In the week ahead: Today is International Women's Day, marked by a United Nations finding that gender equality is in decline. On Wednesday, disgraced Hollywood mogul Harvey Weinstein is to be sentenced Wednesday on a New York rape conviction. And Austin's South by Southwest festival, scheduled to begin Friday, has been cancelled for the first time in 34 years because of coronavirus concerns.

    OZY is hiring! We’re looking for an ambitious journalist to cover business and finance through unique, analytical and globally minded write-ups. Check out our jobs page and read the description here.


  1. The Great Congo Climate Scam

    When Denis Sassou-Nguesso, president of the Republic of Congo, announced the discovery of 359 million underground oil reserves, he vowed that his country would protect vital carbon-storing peatlands above the oil — with European help. France and Germany pledged $68 million in environmental protection money. But there’s a hitch: A new journalistic collaboration has uncovered evidence that the oil field was a sham.

    What does this suggest? That concern over climate change may have unleashed a new cash cow for kleptocrats, threatening, as one former Brazzaville official says, “if you don’t give us money, we’ll destroy the jungle.”

    OZY explores the future of aid.

  2. botswana elephant shutterstock 1119055622

    He’s Taking Animal Rights to a New Level

    When Kevin Schneider saw that Happy the elephant was sad, he took action — legal action. But the animal rights activist isn’t satisfied with trying to compel the Bronx Zoo to send Happy to an elephant sanctuary, OZY reports. He wants the courts to confer personhood, which would make Happy a pachyderm plaintiff with legal rights. Schneider’s Nonhuman Rights Project (NhRP) argues that if corporations can be persons, so can animals.

    Is it just elephants? NhRP is also representing chimpanzees, citing the science that shows their cognitive abilities, to help convince judges, who’ve so far stopped short of granting critters’ “human” rights.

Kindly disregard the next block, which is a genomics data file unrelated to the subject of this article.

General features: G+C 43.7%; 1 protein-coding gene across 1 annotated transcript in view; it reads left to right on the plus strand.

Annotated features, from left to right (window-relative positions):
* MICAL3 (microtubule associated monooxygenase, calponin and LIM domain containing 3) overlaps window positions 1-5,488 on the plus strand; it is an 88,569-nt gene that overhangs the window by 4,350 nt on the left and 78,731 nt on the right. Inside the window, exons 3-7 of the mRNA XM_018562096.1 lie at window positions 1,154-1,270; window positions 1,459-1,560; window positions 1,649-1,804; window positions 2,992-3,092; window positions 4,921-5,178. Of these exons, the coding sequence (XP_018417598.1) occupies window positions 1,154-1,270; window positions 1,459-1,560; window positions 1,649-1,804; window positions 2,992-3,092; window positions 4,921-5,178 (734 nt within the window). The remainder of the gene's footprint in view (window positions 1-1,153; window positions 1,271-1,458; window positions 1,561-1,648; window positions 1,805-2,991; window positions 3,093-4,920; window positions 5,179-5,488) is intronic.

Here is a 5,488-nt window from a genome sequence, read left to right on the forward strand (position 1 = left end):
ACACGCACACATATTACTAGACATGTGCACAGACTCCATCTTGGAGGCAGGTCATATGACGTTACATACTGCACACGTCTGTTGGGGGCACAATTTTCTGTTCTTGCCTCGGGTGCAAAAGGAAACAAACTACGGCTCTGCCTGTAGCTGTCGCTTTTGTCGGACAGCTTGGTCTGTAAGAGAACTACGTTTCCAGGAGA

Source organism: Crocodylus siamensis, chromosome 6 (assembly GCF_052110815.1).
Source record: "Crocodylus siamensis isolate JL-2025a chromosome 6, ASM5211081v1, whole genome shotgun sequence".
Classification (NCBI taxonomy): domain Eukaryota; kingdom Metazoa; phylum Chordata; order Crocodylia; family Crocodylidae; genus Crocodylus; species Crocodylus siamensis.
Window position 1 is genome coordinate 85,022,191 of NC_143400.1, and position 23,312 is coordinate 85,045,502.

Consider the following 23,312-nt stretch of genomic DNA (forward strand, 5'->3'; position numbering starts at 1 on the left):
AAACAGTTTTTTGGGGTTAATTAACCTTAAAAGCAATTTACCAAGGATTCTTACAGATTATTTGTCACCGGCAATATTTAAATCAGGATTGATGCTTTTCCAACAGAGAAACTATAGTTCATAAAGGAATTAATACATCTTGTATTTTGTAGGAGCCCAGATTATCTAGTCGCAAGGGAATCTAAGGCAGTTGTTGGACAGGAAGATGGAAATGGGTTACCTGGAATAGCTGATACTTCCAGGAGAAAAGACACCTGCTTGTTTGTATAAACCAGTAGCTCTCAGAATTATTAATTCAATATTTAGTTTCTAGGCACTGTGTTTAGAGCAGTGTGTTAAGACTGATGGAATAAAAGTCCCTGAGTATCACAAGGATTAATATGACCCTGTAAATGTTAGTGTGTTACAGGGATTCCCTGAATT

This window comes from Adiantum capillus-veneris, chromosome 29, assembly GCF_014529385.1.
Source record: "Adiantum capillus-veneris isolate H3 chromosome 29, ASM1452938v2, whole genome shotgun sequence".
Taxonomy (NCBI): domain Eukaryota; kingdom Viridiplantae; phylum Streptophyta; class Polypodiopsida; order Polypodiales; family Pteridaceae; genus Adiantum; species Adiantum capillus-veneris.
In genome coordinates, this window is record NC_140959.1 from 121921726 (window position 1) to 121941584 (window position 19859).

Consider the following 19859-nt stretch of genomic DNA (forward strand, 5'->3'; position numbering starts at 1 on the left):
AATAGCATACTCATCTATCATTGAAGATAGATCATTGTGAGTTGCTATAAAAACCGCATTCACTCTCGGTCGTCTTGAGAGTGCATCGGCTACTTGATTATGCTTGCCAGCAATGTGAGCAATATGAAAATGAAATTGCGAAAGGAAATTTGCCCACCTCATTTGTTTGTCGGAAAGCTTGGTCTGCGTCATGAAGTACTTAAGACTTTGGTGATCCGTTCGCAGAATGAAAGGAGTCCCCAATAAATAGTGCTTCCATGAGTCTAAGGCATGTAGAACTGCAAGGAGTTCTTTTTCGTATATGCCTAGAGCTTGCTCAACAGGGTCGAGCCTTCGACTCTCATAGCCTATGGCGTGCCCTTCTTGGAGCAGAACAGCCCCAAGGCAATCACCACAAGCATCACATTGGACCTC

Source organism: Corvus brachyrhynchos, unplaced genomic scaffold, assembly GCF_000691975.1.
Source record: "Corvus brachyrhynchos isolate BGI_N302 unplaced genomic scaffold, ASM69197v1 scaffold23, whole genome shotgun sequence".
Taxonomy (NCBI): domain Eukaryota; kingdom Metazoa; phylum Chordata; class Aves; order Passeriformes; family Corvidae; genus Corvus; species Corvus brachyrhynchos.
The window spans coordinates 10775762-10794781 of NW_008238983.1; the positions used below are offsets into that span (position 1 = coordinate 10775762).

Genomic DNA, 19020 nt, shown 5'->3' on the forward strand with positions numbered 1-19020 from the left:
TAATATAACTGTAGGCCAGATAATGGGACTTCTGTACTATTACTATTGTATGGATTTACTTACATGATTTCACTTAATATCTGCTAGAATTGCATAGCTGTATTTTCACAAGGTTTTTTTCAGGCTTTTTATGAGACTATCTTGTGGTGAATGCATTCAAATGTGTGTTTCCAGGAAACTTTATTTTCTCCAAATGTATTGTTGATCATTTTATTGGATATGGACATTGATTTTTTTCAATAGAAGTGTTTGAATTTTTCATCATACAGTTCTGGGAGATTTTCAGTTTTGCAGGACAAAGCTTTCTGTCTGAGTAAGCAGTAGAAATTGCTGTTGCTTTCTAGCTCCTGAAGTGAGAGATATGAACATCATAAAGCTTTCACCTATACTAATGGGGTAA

3. How an App Changed Life for LGBTQ China

    China’s gay community is estimated to be larger than France’s total population. Even so, the community remained secretive until now, when technology has brought many of its members into the light. A major driver of that evolution is Blued, a social networking app that helps LGBTQ members navigate China’s inconsistent rules and laws governing sexuality. 

    What does it mean for the country? Blued is showing the government that gay-focused businesses can work, an important hurdle for social movements in China.

    OZY takes a look at the safety of dating apps.

  4. A Fact-Checker Battles COVID-19 Myths

    What you know can hurt you. Already enduring the spread of COVID-19, the world is also beset by a pandemic of online lies. It’s “probably the most damaging type of misinformation we encounter online,” writes Agence France-Presse fact-checker Rachel Blundy from Hong Kong. The fake news ranges from a “doctor” assuring dupes that the coronavirus can’t spread through the air to xenophobic slurs suggesting the virus is linked to those of Chinese ethnicity.

    Does the misinformation cause harm? Blundy herself has been directly affected: A hoax that China had stopped making toilet paper sparked panic buying and shortages.

    OZY profiles India’s information warrior.

  5. If Brady’s Going to San Francisco …

    … he’ll demand some $30 million there. With a new Patriots contract in doubt, six-time Super Bowl winner Tom Brady’s prospects have sports media abuzz, and that humming is turning toward the 49ers. Growing up in the Bay Area, the aging GOAT quarterback could believably stage his swan song in the uniform of his boyhood hero Joe Montana and work with an offensive Gandalf of a head coach, Kyle Shanahan.

    What are the obstacles? Incumbent QB Jimmy Garoppolo, for all his deficiencies, was no worse than Brady last season, and Brady might not integrate well into Shanahan’s storied system.